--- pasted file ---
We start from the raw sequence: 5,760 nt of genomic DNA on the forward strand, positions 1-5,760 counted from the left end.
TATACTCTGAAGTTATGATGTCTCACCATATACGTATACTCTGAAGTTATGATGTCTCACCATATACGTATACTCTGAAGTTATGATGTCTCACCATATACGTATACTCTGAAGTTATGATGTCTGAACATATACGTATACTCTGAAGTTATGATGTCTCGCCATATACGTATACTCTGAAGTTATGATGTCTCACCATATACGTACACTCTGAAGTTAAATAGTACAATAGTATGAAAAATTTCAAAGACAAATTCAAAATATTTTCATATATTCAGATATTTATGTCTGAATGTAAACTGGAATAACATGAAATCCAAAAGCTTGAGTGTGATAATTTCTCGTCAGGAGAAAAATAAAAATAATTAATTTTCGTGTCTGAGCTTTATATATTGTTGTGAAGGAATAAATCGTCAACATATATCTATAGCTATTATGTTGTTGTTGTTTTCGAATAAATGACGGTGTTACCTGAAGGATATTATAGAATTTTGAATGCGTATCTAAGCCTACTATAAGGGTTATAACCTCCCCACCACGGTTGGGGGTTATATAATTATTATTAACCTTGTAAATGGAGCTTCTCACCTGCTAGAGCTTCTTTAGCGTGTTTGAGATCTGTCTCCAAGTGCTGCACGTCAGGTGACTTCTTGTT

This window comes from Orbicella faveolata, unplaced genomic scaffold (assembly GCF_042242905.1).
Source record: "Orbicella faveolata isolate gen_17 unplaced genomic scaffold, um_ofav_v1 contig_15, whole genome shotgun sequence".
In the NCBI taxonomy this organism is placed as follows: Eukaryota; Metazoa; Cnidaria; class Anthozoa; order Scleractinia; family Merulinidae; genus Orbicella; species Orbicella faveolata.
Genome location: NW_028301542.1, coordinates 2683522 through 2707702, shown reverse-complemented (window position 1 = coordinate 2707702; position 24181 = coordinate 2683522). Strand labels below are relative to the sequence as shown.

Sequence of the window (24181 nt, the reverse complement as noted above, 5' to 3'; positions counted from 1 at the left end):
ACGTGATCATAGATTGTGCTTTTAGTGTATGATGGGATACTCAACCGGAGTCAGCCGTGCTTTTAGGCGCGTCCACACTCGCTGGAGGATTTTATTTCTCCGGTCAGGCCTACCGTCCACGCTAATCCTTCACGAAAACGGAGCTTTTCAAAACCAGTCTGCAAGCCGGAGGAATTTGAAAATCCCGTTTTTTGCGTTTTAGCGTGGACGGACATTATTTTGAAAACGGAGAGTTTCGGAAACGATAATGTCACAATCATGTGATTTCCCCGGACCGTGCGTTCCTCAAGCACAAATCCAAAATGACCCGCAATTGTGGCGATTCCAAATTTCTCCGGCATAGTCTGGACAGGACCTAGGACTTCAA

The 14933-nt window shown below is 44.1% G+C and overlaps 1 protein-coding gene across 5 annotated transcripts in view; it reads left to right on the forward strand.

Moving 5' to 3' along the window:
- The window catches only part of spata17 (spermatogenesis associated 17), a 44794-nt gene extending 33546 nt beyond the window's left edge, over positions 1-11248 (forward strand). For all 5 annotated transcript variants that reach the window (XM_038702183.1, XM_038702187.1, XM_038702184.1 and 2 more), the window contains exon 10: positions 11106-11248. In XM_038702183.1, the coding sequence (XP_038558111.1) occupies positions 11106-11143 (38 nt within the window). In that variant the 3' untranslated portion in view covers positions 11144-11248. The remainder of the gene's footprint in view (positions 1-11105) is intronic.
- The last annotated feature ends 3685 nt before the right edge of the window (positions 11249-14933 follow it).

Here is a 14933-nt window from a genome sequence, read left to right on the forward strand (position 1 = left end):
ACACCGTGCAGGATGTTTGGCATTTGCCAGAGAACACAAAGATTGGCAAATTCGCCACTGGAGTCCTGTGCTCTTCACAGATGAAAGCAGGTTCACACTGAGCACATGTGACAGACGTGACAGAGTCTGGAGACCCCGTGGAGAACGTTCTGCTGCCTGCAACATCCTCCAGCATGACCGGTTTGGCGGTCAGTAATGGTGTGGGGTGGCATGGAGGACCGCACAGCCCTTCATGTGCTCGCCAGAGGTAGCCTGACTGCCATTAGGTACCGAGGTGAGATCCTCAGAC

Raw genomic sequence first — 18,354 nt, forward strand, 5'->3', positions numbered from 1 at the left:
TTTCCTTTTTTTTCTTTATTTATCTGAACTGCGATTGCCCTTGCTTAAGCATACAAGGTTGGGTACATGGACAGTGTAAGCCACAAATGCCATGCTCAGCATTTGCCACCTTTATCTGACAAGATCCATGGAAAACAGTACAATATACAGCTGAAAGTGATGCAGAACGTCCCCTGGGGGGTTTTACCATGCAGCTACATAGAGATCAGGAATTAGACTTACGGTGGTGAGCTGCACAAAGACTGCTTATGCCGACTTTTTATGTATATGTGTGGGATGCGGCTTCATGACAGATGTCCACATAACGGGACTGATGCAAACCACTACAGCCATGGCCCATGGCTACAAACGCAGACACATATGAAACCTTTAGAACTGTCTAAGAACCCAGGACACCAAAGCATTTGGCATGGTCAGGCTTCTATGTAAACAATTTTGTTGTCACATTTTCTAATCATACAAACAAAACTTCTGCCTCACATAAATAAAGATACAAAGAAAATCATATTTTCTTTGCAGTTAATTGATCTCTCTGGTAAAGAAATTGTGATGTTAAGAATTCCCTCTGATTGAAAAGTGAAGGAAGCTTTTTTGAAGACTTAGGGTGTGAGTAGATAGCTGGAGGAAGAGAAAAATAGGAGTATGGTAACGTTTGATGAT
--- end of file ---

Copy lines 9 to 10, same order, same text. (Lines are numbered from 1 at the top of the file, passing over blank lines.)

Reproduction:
The 14933-nt window shown below is 44.1% G+C and overlaps 1 protein-coding gene across 5 annotated transcripts in view; it reads left to right on the forward strand.

Moving 5' to 3' along the window: